) -- In his company's most recent earnings conference call,
( NZ) Chief Executive Officer Jim Baum focused on the launch of a new hardware platform and the phasing out of an older one.
"We were very proud of the fact that we were able to manage this transition with no disruption to our business," he said.
But a lawsuit filed against one of the company's business partners says otherwise. Now, Netezza's ability to offer geographic-information software may be in jeopardy, straining customer relationships with the likes of the Central Intelligence Agency.
Regardless of what will happen in court, the complaint illustrates the power that a small company can wield if it holds on to its own source code, or technology, when teaming up with a big company. The case brings to mind how Skype's co-founders shook up the market when their company,
, charging eBay had been using Joltid's technology without permission. In other words, when eBay bought Skype for $2.6 billion four years ago, it didn't buy all the source code associated with running Skype. EBay eventually settled the suit, though the source-code issue threatened eBay's plans to sell a big chunk of Skype to investors for $2 billion.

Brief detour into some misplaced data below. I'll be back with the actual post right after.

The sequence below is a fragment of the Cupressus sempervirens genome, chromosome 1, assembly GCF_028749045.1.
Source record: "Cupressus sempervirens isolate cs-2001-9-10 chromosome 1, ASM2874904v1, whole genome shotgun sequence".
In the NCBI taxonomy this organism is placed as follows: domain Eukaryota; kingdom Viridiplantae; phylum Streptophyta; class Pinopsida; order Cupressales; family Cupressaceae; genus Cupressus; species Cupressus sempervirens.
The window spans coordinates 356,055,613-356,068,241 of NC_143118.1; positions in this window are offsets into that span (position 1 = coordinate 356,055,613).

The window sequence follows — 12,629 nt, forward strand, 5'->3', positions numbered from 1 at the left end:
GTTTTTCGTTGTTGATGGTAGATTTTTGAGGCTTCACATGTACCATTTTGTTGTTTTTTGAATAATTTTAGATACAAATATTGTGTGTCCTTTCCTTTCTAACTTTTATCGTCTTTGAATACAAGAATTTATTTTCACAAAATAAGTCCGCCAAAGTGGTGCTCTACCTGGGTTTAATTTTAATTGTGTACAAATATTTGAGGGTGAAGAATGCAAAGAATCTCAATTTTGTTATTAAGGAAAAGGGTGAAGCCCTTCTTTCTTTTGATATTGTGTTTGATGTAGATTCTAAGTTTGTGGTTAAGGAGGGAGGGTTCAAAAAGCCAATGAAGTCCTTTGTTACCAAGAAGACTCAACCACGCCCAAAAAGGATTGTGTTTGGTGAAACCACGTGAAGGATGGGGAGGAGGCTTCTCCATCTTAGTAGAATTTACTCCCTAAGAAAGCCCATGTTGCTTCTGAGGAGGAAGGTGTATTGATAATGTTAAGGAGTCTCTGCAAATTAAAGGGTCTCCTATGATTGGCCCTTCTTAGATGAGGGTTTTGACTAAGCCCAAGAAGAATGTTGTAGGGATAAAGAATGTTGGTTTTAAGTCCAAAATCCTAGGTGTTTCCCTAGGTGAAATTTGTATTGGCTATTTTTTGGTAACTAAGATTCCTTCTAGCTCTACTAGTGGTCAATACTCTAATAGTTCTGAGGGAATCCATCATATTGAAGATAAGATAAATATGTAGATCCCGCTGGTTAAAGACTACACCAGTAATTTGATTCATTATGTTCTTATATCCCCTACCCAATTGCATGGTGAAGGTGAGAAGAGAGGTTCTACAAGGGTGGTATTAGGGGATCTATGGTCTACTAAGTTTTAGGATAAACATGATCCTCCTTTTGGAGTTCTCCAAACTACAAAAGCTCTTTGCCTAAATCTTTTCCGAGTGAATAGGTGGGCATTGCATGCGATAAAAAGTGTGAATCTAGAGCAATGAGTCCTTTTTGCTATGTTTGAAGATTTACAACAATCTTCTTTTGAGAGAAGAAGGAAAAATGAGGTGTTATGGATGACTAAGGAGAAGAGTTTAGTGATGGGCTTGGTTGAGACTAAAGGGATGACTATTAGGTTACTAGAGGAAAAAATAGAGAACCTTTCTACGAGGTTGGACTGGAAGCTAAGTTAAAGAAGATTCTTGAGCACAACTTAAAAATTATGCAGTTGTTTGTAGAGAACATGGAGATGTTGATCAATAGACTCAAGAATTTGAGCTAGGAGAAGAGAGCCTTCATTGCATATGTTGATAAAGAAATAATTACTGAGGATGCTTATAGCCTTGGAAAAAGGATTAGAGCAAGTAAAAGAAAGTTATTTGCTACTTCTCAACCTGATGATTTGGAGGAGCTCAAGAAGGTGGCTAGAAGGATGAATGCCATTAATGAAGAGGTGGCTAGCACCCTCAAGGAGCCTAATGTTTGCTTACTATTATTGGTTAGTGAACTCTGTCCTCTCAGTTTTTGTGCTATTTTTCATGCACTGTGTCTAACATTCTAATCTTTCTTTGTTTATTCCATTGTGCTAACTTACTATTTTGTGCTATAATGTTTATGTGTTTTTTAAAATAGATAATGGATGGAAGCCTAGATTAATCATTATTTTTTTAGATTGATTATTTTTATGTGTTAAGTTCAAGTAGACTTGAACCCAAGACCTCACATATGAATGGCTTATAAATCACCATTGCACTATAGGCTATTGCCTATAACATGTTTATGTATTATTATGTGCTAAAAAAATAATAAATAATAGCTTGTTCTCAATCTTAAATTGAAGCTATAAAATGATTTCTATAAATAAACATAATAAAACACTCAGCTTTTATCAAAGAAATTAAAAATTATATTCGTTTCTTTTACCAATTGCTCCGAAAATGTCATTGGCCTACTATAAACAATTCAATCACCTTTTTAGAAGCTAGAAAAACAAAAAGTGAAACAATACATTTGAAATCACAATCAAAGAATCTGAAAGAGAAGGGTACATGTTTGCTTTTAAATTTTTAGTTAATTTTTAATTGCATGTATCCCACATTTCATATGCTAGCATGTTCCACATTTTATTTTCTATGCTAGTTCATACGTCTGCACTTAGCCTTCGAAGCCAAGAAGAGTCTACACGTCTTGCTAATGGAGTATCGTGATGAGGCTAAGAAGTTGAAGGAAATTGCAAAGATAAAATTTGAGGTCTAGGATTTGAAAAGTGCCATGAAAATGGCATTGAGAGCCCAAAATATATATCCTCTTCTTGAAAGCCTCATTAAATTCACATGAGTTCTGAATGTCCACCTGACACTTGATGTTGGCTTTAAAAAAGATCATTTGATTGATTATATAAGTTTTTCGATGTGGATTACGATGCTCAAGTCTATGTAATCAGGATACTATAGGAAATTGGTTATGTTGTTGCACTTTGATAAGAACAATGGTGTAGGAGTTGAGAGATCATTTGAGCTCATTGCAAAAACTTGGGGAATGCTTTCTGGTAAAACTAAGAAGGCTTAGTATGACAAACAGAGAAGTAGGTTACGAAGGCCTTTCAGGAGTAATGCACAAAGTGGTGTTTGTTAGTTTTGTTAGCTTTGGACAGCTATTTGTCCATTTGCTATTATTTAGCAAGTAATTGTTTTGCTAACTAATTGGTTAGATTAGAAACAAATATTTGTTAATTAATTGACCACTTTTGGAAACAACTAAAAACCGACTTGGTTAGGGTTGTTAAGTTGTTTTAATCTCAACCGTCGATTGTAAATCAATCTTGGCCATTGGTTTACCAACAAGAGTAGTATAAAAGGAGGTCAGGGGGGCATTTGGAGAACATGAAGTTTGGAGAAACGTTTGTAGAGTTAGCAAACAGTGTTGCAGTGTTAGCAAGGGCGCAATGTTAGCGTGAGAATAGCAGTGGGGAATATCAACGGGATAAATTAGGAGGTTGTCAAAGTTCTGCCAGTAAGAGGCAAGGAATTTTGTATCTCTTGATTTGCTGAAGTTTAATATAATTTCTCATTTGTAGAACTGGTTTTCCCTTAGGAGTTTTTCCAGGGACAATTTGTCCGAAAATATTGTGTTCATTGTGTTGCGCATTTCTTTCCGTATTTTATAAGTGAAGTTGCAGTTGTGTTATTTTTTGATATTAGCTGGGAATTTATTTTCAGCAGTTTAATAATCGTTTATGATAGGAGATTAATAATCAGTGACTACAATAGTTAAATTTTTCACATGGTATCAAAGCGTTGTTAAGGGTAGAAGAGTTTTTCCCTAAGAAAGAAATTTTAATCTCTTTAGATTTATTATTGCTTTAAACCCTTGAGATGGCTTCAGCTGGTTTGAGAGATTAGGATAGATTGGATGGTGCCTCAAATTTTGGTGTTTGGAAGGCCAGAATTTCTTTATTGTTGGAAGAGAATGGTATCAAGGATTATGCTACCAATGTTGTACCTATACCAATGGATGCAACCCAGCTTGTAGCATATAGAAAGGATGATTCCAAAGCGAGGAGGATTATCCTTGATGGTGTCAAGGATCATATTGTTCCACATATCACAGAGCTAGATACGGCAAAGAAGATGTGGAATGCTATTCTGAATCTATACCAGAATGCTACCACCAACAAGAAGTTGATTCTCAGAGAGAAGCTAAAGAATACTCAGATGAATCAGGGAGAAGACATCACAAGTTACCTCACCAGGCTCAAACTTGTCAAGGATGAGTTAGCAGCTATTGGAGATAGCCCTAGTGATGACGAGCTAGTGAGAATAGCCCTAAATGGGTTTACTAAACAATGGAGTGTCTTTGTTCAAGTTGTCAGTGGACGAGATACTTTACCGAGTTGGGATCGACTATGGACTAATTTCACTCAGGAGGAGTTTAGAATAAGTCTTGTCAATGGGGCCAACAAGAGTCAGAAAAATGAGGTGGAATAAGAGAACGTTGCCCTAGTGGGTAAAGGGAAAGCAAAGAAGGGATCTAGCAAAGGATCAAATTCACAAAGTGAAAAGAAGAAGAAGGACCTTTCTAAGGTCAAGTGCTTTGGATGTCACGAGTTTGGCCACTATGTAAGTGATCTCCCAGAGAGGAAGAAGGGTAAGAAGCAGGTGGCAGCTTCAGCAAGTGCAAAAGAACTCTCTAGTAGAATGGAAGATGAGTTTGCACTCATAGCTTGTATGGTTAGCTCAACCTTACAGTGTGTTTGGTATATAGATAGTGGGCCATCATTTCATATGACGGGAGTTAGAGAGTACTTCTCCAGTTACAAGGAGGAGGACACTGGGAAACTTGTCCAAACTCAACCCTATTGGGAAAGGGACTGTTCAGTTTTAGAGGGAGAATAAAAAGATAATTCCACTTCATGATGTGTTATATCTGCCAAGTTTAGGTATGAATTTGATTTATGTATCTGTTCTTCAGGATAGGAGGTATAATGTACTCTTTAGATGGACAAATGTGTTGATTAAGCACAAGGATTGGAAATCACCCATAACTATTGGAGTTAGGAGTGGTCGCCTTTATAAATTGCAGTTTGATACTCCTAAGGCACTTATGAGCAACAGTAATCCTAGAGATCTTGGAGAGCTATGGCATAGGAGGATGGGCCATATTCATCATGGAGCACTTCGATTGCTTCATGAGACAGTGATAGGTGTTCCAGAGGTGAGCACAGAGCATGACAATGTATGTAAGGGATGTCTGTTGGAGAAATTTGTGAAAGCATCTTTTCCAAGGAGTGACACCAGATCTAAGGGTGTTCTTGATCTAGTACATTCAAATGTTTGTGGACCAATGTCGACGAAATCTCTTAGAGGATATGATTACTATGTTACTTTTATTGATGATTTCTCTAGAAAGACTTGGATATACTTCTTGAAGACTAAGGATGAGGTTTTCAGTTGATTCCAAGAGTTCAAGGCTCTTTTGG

At issue is the source code behind Spatial, geographic-data-analysis software that can parse and pinpoint map-based information such as hurricane patterns and wireless phone calls.
Intelligent Integration Systems
, a small Boston-based software company, developed the technology behind Spatial, which initially ran on Netezza's previous data warehousing platform, the Netezza Performance Server. (Offering geospatial capabilities helps Netezza compete with companies such as
.) Netezza's old platform ran on processors from
( MOT). The newer platform, dubbed TwinFin, runs on chips from
To that end, moving a software application from one platform to the next would require a rewrite of the geospatial source code, which Intelligent Integration Systems owns. Intelligent Integration Systems officials say they didn't know about plans for TwinFin when they signed the contract with Netezza, and that the company never agreed to develop software for future platforms. But the lawsuit alleges that Intelligent Integration Systems is contractually required to port the Spatial software to TwinFin, and states that along with suing the company, Netezza is ending its contract with Intelligent Integration Systems.